Colby College President William Adams will be nominated for the position of chairman of the National Endowment for the Humanities by President Obama.
Adams, 66, who goes by the nickname Bro, is retiring from his post as president of Colby College in Waterville at the end of the school year. He’s been president of the college for 14 years.
“Bro brings demonstrated leadership and decades of experience as an administrator at major universities and liberal arts institutions,” Obama said in a news release. “His clear dedication and lifelong commitment to the humanities make him uniquely qualified to lead the nation’s cultural agency. I’m proud to nominate Bro as chairman of the National Endowment for Humanities and look forward to working with him in the months and years to come.”
Adams was not available for comment Thursday, according to Colby spokeswoman Ruth Jacobs-Jackson. She said the decision still needs Senate confirmation, and it’s not customary for the nominee to comment before a final decision.
“President Adams has demonstrated a great commitment to humanities, recently opening a center for arts and humanities here on campus,” Jacobs-Jackson said. “It seems like the type of role that is aligned with his passions.”
During his tenure, Adams led an ambitious $376 million capital campaign, which funded construction of new buildings, expansion of the college on the Colby Green, and other projects. He also oversaw growth in programs such as environmental studies and the visual arts on campus.
Adams has previously said that after retiring as Colby president he wanted to complete a book about French philosophy and art and return to Paris, where he once spent time as a Fulbright scholar. He and his wife, Lauren Sterling, have homes in Belgrade Lakes and Portland.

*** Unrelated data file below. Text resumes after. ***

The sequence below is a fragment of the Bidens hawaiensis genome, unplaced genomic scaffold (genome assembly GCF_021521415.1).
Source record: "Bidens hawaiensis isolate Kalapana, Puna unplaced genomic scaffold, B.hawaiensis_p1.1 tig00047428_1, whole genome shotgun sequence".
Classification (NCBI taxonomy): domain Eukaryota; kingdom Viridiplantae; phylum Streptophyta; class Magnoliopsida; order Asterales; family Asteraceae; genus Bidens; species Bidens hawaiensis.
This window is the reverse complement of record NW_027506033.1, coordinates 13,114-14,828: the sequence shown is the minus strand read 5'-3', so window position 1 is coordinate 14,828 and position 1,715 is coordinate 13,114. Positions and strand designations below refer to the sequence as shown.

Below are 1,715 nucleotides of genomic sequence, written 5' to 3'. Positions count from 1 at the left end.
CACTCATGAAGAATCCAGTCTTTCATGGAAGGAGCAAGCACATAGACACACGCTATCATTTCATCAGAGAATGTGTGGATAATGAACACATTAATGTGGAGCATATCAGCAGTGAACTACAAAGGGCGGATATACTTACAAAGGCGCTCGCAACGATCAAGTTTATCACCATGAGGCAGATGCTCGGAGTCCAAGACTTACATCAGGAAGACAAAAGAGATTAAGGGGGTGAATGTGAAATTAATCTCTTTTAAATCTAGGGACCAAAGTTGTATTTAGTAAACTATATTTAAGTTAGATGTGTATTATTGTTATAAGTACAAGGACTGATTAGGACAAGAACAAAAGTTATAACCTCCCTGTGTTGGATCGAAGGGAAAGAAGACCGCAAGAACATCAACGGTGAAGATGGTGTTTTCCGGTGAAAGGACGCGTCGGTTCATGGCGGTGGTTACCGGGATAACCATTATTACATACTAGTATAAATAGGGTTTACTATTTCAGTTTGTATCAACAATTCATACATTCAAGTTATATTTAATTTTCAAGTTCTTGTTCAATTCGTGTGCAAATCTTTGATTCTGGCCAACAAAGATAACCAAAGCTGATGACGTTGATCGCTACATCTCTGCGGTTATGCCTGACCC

The National Endowment for the Humanities is an independent federal agency created in 1965 and is one of the largest funders of humanities programs in the U.S. The agency serves to promote excellence in the humanities and convey the lessons of history to all Americans, according to its website. The agency awards grants to cultural institutions such as museums, archives, libraries, colleges and universities.
Since 1965, the endowment has participated in public projects including the Library of America editions of novels, essays and poems celebrating America’s literary heritage and the United States Newspaper Project, which cataloged and microfilmed more than 63 million pages of historic newspapers.
Former chairman Jim Leach, a one-time professor at the Woodrow Wilson School at Princeton University, resigned in 2013.
David A. Greene, executive vice president at University of Chicago, take over as Colby’s president on July 1.